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Licentiate thesis, 2014

Managing green infrastructures

Manton, Michael


The term green infrastructure addresses the spatial structure of anthropogenic, semi-natural and natural areas, as well as other environmental features which enable society to benefit from ecosystems’ multiple services. Focusing on two green infrastructures, anthropogenic wet meadows and natural forest successions, this thesis applies a macro-ecological approach based on comparisons of multiple landscapes as complex social-ecological systems. Firstly, the trophic interactions of avian predation in anthropogenic wet meadows under different management regimes in southern Sweden were explored (Paper I). This study tested the hypothesis that the abundance of avian predators and predation is higher in rapidly declining vs. relatively stable wader populations. Secondly, the trophic interactions of large mammals in Europe’s boreal forest biome were explored (paper II). This study tested the hypotheses that reduced numbers of large carnivores and increased numbers of large herbivores affect the recruitment of both ecologically and economically valuable trees, and that forest management intensity is correlated to a reduction in tree recruitment. The results show, firstly, that the abundance of avian predators and predation was higher in rapidly declining wader populations. Secondly, reduced numbers of large carnivores and abundant large herbivore populations were correlated to reduced recruitment of focal tree species. There was no relationship with the index of forest management intensity. To conclude, this thesis illustrates the consequences of disturbed tropic interactions on two different green infrastructures (anthropogenic wet meadows and boreal forests). The governance and management of green infrastructures is thus complex, because both the quantity and quality of land cover, and trophic interactions, need to be considered. This thesis confirms the importance of studying the consequences of altered trophic interactions in multiple landscapes rather than in a single landscape or region alone. Macro-ecological studies comparing countries and regions with different contexts, e.g., landscape history, traditions, governance and management systems, can support the development of more holistic views on the planning and management of green infrastructures.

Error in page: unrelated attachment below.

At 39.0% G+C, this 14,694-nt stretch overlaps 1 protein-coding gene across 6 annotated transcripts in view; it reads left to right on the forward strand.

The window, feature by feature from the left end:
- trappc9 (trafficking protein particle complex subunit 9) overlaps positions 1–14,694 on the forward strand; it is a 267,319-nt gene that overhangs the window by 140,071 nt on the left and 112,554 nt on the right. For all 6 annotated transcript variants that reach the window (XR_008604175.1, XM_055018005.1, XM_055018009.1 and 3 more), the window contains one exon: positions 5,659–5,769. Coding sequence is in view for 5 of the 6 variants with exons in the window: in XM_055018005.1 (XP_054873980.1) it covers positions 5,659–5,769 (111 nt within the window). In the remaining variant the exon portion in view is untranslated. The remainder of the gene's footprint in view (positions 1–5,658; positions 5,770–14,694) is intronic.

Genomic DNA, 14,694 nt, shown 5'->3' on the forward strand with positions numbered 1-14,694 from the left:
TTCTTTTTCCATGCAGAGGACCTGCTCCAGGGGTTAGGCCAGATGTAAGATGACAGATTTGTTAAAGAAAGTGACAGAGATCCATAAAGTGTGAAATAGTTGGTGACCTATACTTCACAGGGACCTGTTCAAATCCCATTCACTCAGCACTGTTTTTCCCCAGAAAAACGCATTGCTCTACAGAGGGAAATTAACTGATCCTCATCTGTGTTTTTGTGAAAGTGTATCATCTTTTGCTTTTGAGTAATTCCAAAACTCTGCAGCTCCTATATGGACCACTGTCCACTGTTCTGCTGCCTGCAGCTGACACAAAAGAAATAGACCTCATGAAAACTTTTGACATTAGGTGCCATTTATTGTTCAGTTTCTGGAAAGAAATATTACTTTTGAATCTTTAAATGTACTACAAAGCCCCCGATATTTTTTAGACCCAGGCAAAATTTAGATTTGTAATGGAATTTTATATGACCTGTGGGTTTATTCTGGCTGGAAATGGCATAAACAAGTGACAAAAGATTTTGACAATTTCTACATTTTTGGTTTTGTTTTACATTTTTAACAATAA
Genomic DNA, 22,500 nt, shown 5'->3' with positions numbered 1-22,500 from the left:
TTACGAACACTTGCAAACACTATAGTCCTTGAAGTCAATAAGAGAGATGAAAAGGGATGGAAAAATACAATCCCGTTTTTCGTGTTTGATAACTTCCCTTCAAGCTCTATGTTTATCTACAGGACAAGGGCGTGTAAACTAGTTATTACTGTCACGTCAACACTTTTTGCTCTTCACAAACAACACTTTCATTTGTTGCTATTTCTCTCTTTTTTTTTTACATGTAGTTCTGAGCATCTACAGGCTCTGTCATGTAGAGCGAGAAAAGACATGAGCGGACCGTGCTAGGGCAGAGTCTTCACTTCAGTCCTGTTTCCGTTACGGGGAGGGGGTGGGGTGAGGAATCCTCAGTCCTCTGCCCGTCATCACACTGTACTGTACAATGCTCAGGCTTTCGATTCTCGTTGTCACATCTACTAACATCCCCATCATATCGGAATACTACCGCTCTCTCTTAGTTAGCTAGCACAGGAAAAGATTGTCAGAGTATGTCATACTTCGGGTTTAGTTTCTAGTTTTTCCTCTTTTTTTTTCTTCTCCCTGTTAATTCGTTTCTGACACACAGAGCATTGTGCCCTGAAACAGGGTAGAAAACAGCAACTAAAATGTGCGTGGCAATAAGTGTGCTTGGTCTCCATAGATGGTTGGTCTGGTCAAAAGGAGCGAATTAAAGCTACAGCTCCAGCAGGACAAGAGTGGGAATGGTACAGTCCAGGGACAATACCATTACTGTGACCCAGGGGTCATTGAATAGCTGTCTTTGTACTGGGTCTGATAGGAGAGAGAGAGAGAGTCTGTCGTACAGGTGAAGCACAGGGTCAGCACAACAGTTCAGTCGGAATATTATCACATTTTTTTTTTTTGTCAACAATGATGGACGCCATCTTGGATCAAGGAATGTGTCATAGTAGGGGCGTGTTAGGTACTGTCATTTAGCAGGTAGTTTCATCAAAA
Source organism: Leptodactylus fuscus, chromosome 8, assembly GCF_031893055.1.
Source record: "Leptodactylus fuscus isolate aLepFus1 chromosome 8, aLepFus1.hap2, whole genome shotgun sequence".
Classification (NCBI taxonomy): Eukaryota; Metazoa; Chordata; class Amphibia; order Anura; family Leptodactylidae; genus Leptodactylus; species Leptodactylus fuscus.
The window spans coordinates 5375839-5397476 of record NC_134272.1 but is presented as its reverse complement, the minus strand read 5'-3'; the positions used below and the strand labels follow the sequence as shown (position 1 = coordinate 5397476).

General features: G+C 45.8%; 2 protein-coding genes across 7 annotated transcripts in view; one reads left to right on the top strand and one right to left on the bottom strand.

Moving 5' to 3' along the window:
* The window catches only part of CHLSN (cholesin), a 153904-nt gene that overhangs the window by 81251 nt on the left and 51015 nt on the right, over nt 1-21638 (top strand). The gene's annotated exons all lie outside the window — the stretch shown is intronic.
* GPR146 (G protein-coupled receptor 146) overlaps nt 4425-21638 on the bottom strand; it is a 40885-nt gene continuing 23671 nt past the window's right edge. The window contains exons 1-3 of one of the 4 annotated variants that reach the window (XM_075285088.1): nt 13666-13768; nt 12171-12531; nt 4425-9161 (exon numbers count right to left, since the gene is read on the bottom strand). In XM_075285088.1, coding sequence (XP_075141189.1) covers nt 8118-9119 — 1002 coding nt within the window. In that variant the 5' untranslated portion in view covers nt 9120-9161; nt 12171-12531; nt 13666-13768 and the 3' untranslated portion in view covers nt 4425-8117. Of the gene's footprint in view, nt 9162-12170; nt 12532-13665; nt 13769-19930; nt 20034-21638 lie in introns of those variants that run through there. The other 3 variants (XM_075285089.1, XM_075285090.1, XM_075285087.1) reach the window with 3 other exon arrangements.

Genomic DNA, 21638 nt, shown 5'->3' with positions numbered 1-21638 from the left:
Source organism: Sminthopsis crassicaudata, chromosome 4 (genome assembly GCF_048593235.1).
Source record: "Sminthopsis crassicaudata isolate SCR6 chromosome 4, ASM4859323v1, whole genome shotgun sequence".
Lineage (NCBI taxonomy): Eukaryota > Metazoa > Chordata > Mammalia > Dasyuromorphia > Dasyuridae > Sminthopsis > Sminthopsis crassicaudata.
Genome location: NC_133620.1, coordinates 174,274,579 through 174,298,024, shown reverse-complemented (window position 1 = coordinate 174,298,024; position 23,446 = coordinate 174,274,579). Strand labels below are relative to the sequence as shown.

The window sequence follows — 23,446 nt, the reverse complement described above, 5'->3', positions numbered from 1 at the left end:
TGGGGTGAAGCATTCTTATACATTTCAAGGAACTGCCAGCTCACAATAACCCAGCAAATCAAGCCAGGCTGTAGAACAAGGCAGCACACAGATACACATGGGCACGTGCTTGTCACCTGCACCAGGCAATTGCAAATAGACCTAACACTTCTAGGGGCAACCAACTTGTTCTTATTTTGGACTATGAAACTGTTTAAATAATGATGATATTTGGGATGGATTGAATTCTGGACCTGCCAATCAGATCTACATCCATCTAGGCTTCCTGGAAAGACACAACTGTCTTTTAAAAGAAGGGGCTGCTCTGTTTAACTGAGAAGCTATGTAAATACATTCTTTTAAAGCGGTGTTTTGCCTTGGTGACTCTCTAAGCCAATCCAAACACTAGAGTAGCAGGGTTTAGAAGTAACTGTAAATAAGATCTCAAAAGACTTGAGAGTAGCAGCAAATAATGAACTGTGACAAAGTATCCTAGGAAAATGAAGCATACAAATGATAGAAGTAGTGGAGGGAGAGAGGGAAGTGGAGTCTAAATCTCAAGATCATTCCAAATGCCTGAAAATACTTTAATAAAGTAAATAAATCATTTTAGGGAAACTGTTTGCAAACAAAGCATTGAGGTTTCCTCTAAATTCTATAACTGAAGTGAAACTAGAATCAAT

Green infrastructures; Land cover; Habitat; Trophic interactions; Predation; Macro-ecology

Published in

ISBN: 978-91-576-9257-3, eISBN: 978-91-576-9258-0
Publisher: School for Forest Management, Swedish University of Agricultural Sciences

Authors' information

Manton, Michael
Swedish University of Agricultural Sciences, School for Forest Management

UKÄ Subject classification

Environmental Sciences
Forest Science

URI (permanent link to this page)